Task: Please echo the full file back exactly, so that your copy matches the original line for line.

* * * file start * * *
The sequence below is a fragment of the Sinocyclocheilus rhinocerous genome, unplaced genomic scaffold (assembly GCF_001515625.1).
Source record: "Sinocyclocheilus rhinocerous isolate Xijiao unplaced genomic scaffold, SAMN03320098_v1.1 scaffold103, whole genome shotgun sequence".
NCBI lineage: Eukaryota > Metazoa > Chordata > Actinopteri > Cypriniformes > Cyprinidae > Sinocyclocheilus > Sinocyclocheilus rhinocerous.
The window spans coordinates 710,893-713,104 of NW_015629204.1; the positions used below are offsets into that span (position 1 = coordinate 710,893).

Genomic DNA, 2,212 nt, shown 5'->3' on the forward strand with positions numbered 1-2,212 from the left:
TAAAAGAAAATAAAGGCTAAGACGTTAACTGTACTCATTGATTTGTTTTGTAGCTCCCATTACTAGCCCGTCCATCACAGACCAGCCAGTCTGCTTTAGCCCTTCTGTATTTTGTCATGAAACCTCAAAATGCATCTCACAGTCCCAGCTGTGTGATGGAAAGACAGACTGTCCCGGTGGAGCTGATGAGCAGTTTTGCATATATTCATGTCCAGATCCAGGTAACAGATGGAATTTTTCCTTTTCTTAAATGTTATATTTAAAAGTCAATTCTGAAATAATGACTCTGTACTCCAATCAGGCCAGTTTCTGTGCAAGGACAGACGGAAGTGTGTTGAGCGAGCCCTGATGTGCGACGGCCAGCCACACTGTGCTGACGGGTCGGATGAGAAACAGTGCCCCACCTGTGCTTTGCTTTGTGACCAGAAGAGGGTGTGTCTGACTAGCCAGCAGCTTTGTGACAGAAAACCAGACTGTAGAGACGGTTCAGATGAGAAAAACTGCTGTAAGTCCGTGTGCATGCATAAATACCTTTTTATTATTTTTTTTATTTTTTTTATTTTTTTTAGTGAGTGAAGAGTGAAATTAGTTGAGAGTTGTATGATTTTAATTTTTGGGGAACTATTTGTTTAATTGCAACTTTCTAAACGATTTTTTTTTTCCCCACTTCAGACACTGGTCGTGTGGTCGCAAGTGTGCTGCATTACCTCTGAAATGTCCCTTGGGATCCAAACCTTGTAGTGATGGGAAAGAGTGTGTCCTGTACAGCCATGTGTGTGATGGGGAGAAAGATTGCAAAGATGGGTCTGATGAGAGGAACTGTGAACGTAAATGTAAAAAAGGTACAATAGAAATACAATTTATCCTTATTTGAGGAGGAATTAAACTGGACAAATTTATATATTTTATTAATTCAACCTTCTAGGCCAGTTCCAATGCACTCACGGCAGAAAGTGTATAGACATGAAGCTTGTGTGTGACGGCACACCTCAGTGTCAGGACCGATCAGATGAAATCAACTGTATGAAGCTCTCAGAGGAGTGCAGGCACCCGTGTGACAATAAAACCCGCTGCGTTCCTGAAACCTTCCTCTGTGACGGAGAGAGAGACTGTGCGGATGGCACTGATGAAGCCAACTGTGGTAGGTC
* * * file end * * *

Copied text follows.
The sequence below is a fragment of the Sinocyclocheilus rhinocerous genome, unplaced genomic scaffold (assembly GCF_001515625.1).
Source record: "Sinocyclocheilus rhinocerous isolate Xijiao unplaced genomic scaffold, SAMN03320098_v1.1 scaffold103, whole genome shotgun sequence".
NCBI lineage: Eukaryota > Metazoa > Chordata > Actinopteri > Cypriniformes > Cyprinidae > Sinocyclocheilus > Sinocyclocheilus rhinocerous.
The window spans coordinates 710,893-713,104 of NW_015629204.1; the positions used below are offsets into that span (position 1 = coordinate 710,893).

Genomic DNA, 2,212 nt, shown 5'->3' on the forward strand with positions numbered 1-2,212 from the left:
TAAAAGAAAATAAAGGCTAAGACGTTAACTGTACTCATTGATTTGTTTTGTAGCTCCCATTACTAGCCCGTCCATCACAGACCAGCCAGTCTGCTTTAGCCCTTCTGTATTTTGTCATGAAACCTCAAAATGCATCTCACAGTCCCAGCTGTGTGATGGAAAGACAGACTGTCCCGGTGGAGCTGATGAGCAGTTTTGCATATATTCATGTCCAGATCCAGGTAACAGATGGAATTTTTCCTTTTCTTAAATGTTATATTTAAAAGTCAATTCTGAAATAATGACTCTGTACTCCAATCAGGCCAGTTTCTGTGCAAGGACAGACGGAAGTGTGTTGAGCGAGCCCTGATGTGCGACGGCCAGCCACACTGTGCTGACGGGTCGGATGAGAAACAGTGCCCCACCTGTGCTTTGCTTTGTGACCAGAAGAGGGTGTGTCTGACTAGCCAGCAGCTTTGTGACAGAAAACCAGACTGTAGAGACGGTTCAGATGAGAAAAACTGCTGTAAGTCCGTGTGCATGCATAAATACCTTTTTATTATTTTTTTTATTTTTTTTATTTTTTTTAGTGAGTGAAGAGTGAAATTAGTTGAGAGTTGTATGATTTTAATTTTTGGGGAACTATTTGTTTAATTGCAACTTTCTAAACGATTTTTTTTTTCCCCACTTCAGACACTGGTCGTGTGGTCGCAAGTGTGCTGCATTACCTCTGAAATGTCCCTTGGGATCCAAACCTTGTAGTGATGGGAAAGAGTGTGTCCTGTACAGCCATGTGTGTGATGGGGAGAAAGATTGCAAAGATGGGTCTGATGAGAGGAACTGTGAACGTAAATGTAAAAAAGGTACAATAGAAATACAATTTATCCTTATTTGAGGAGGAATTAAACTGGACAAATTTATATATTTTATTAATTCAACCTTCTAGGCCAGTTCCAATGCACTCACGGCAGAAAGTGTATAGACATGAAGCTTGTGTGTGACGGCACACCTCAGTGTCAGGACCGATCAGATGAAATCAACTGTATGAAGCTCTCAGAGGAGTGCAGGCACCCGTGTGACAATAAAACCCGCTGCGTTCCTGAAACCTTCCTCTGTGACGGAGAGAGAGACTGTGCGGATGGCACTGATGAAGCCAACTGTGGTAGGTC